Prepared by the Lighting Design Lab
article reprinted courtesy of Architectural Lighting Magazine
Pier 69 on Seattle’s historic waterfront was built in 1931 to warehouse rolls of metal for the production of canned salmon containers. The only concrete pier on the waterfront, Pier 69 stretches over 750 feet long and 135 feet wide. Hewitt Isley tackled this stolid building to create a new home for the Port of Seattle’s administrative headquarters. Their dynamic reno-vation created what the Seattle Weekly named “one of the grandest indoor spaces in the Northwest.”
The breadth of the building called for a dual focus. For the perimeter offices, Puget Sound and Seattle’s waterfront are the primary attraction; for the interior spaces, Hewitt Isley created two atrium areas filled with daylight and the rippling music of a 400 foot stream. Both the perimeter offices and the atria share their abundant daylight with the open office space between.
- Two large atria with photocell controls
- Perimeter offices share daylight with the interior
- Daylight/occupancy sensors control lighting in perimeter zones
- Partition mounted indirect fluorescent lighting saves energy in open plan work spaces
TWO ATRIA : Traveling Between Different Light, Different Moods
Hewitt Isley’s design approach of respecting the original structure while contrasting it with the new influenced the design of the two atrium spaces. The pier’s original structure was three stories high at the east end but only two stories at the west. The design team wanted to create two atrium spaces along the length of the building. But the existing sawtooth roof at the east end was higher than allowed by current building codes; so it couldn’t be replicated on the west. In addition, the sawtooth form couldn’t easily accommodate a penthouse for the new mechanical equipment.
Thus Hewitt Isley chose to change the roof form at the west end atrium, creating two delightfully different interior environments. The new west atrium has both north and south facing glazing at the atrium edges with the needed mechanical penthouse sandwiched in between. The bold shafts of sunlight here (which would be problematic in a more formal work space) are a warm contrast to the more subdued, even daylighting from the north facing clerestory windows of the east atrium. A 400′ granite embanked stream runs the length of the building uniting the two atria and recreating that northwest experience of wandering along a stream moving from quiet, forested light to dancing sunlight.
Photocell controls regulate indirect metal halide lights in the atrium, turning them off when sufficient daylight is present. This saves energy and money and lengthens the life of these hard to reach lamps.
PERIMETER OFFICES : Sight-seeing Along the Way
The perimeter offices have a rich “layered” approach to sunlight control. Large aluminum shading devices on the south elevation block direct sun penetration during the summer while letting in lower angle winter sun. The north elevation on the other hand, has a sleek, flat facade to maximize penetration of diffuse northern light throughout the year.
The next layer of control is the window glazing itself. The architects selected Azurelite glass from PPG, one of a new family of high performance glazings. Azurelite’s special blue-green tint reinforces the Port’s aquatic setting and selectively admits the visible portion of the solar spectrum (high visible transmission) while blocking the infrared, heat containing portion (low shading coefficient). The double glazed window units also incorporate a low-e film to reduce winter heat loss.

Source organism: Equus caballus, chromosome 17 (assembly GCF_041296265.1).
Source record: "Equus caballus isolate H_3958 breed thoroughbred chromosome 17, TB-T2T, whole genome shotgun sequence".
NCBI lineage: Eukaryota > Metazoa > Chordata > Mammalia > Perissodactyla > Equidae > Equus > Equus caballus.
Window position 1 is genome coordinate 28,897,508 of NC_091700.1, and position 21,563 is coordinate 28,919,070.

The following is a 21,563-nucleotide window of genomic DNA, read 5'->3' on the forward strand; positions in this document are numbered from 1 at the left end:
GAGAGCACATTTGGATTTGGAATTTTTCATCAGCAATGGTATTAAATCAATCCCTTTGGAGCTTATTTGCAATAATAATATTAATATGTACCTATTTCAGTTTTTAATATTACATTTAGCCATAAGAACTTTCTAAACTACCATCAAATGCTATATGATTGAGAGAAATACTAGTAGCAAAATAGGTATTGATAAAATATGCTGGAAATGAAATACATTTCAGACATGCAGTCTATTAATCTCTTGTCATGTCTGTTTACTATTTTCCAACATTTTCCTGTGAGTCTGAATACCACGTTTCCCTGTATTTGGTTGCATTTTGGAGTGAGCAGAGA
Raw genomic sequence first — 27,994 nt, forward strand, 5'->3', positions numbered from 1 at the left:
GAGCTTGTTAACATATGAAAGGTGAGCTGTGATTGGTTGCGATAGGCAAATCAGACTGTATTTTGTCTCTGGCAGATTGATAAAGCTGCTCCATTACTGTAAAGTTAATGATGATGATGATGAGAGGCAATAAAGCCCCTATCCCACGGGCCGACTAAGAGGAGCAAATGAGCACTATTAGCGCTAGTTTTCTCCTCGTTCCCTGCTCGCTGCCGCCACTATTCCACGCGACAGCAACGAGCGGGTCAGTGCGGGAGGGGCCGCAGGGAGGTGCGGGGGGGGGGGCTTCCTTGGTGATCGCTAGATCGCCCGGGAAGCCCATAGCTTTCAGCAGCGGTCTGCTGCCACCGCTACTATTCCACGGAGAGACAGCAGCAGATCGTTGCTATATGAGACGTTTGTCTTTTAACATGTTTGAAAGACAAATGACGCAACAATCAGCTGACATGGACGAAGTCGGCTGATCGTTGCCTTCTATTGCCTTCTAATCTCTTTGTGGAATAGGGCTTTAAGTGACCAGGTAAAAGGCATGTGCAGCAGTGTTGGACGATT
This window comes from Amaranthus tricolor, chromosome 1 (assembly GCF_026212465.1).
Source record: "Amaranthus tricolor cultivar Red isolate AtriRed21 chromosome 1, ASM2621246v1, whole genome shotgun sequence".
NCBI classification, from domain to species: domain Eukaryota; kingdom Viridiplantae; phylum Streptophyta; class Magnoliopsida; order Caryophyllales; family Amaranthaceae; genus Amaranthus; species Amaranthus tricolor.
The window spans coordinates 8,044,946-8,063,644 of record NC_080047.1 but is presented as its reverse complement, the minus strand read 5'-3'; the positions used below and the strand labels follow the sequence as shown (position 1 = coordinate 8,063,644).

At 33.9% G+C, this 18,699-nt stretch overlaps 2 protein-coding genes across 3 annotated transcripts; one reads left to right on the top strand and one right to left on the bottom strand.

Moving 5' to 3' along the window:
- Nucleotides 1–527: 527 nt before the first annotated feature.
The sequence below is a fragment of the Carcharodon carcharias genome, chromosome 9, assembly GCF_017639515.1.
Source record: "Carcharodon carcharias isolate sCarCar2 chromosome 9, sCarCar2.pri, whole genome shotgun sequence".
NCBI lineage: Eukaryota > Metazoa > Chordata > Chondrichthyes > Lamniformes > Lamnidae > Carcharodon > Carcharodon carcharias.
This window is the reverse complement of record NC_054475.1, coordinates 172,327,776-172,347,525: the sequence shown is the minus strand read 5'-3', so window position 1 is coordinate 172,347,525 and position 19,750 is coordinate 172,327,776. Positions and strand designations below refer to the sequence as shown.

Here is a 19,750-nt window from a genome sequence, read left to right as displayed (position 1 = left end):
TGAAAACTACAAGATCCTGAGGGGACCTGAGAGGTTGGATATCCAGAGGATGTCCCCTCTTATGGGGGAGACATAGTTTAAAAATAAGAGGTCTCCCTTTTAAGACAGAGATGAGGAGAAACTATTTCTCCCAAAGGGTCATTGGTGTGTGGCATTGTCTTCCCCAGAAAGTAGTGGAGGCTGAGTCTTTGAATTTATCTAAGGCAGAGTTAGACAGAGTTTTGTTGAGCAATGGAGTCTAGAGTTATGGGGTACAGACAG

Interior perforated metal mini-blinds are the final defense against direct sun penetration. These redirect sunlight onto the ceiling of the space in their open position, while preserving a view out through their perforated surface, even in their fully closed position.
All perimeter offices and conference rooms have fully glazed interior walls to share daylight and the magnificent waterfront views with interior corridors and adjacent open plan work spaces.
CONTROLS : Taking the Shortcut to Energy Savings
In perimeter offices, electric lighting works with daylight to balance light levels and save energy. Each 12’x12′ perimeter office has two 2’x4′ recessed troffers with parabolic louvers. These 3-lamp luminaires are equipped with energy efficient T-8 fluorescent lamps and electronic ballasts. Inner and outer lamps are separately switched, allowing dual level control for varying daylight levels and occupant needs. The outer two lamps are activated by a switch-mounted occupancy/daylight sensor. When someone enters the space, the occupancy sensor turns on the outer two lamps only if the daylight level is below a predetermined minimum level. If higher light levels are required, the occupant can manually activate a separate wall switch to turn on the inner lamps. This three step approach ensures that lights are off when the space is unoccupied and only the minimum number of lights are on when it is occupied. Energy savings from a system like this can top 30-50%!
Pier 69’s renovation stands as a strong example of coupling dramatic design with lighting energy savings. In work areas, daylight is tightly controlled and integrated with the electric lighting scheme to maximize lighting quality and energy savings. In the more social atrium areas daylight breaks free of its tight controls and splashes out in dazzling sunlit displays – so welcome in our gray Northwest.
Project: Port of Seattle Headquarters
Location: Seattle, Washington
Owner: Port of Seattle
Architect: Hewitt Isley
Interiors: Gensler Associates (San Francisco)
Lighting Designers: S. Leonard Auerbach & Assoc.
Controls: Esmond Petska & Assoc.
Photography: Patrick Barta Photography